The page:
American Village field trip
The Bean’s history studies bring us to the New World this year, so we will be spending a lot of time on American history in the coming months. Last Friday we went on a fun field trip to The American Village in Montevallo, where we participated in or watched several vignettes in which reenactors took us through several scenes in Revolutionary America.
We started out at a Stamp Act riot, in which the reenactor stirred up the mob of students against King George, his taxes, and most especially his Lord of the Treasury, George Grenville. The mob scene culminated in hanging Grenville’s effigy. I found it quite disturbing, actually, but it gave me a good reason to talk about propaganda and mob manipulation with the Bean, so there’s that. 🙂
Next we had a visit with Thomas Jefferson, who mused about his upcoming project: writing the Declaration of Independence. Unfortunately, the acoustics in the chapel were pretty awful, so we only got about every fifth word. Also, the lighting was bad, so there is no picture. Oh well. We’ll get plenty of TJ this year anyway.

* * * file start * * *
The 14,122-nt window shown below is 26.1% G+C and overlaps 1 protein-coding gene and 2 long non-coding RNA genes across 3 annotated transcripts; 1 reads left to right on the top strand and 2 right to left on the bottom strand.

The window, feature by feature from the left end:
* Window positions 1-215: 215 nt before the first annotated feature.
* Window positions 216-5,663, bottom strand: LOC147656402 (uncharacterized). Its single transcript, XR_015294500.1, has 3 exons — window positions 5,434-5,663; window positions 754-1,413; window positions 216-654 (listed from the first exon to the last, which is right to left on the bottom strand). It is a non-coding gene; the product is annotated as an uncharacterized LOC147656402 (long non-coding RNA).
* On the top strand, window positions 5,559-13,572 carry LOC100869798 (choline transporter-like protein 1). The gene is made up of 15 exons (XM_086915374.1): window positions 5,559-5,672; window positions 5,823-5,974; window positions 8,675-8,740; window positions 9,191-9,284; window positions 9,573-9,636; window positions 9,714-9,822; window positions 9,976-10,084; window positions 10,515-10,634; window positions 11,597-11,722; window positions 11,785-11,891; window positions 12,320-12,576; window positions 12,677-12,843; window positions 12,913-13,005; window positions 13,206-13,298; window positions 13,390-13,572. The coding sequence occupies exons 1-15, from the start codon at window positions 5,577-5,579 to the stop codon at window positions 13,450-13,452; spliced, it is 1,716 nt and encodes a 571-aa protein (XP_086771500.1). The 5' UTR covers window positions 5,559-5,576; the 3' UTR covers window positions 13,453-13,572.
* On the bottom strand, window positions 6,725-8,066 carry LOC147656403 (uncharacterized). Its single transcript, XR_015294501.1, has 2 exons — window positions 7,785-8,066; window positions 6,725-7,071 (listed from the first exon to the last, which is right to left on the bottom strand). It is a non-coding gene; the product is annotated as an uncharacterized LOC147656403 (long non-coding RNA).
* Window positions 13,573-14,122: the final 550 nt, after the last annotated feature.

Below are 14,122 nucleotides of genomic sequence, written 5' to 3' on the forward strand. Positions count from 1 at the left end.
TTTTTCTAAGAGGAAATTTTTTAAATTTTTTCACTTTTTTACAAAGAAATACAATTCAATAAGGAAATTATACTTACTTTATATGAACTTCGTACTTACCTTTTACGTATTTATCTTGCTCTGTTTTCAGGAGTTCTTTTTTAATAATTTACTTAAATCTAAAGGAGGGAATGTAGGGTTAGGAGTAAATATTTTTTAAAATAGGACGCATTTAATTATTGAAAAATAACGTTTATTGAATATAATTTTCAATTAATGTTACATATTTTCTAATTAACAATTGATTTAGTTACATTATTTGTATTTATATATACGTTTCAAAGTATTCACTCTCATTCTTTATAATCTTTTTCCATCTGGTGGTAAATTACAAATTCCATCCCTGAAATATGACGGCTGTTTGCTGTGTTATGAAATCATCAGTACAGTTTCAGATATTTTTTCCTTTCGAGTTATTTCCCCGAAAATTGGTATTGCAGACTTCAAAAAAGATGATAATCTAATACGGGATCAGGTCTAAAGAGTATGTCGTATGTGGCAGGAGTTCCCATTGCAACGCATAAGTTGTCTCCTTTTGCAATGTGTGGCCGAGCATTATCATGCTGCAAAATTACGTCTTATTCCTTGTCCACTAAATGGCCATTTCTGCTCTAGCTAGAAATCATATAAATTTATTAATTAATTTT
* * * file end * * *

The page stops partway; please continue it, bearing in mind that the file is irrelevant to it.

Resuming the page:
The kids all seemed to enjoy their musket training with Alexander Hamilton, one of George Washington’s lieutenants. He informed them that he would not be wasting muskets on such raw recruits, so they had to train with broomsticks.
Being a costume enthusiast, the Bean particularly enjoyed the discussion of Colonial fashion. A lady would wear a chemise under her petticoat(s) and “coat.” A coat could extend to the floor as the one shown below or be a shortcoat or simply a bodice. She would wear a mob cap to cover her seldom-washed hair, and when she was going out she would put on a hat over the cap and also wear a neckerchief for modesty and sun protection.
We also had a visit with George Washington, who explained some confusion about his birthday. Hew as born in Virginia on February 11, 1731, according to the Julian calendar. However, according to the Gregorian calendar, which the British adopted in 1752, he was born on February 22, 1732.
Finally, we participated in a spy mission with our hostess Mrs. Darrough, a Quaker in whose home British officers were quartering and planning their strategy. She would hide, listen to the strategy, then sew a note into a covered button on her son’s jacket. Her son would go to a tavern and inform the tavern keeper he had no money to pay for his meal. She would accept his buttons as payment, then relay the secret message to patriots.
We had to shop the gift shop, of course, where we picked up a mob cap (necessary gear for learning about the American Revolution), a copy of the Newberry Award-winning book Johnny Tremain, and some awesome Revolutionary War toy soldiers, which Buddy has thoroughly enjoyed.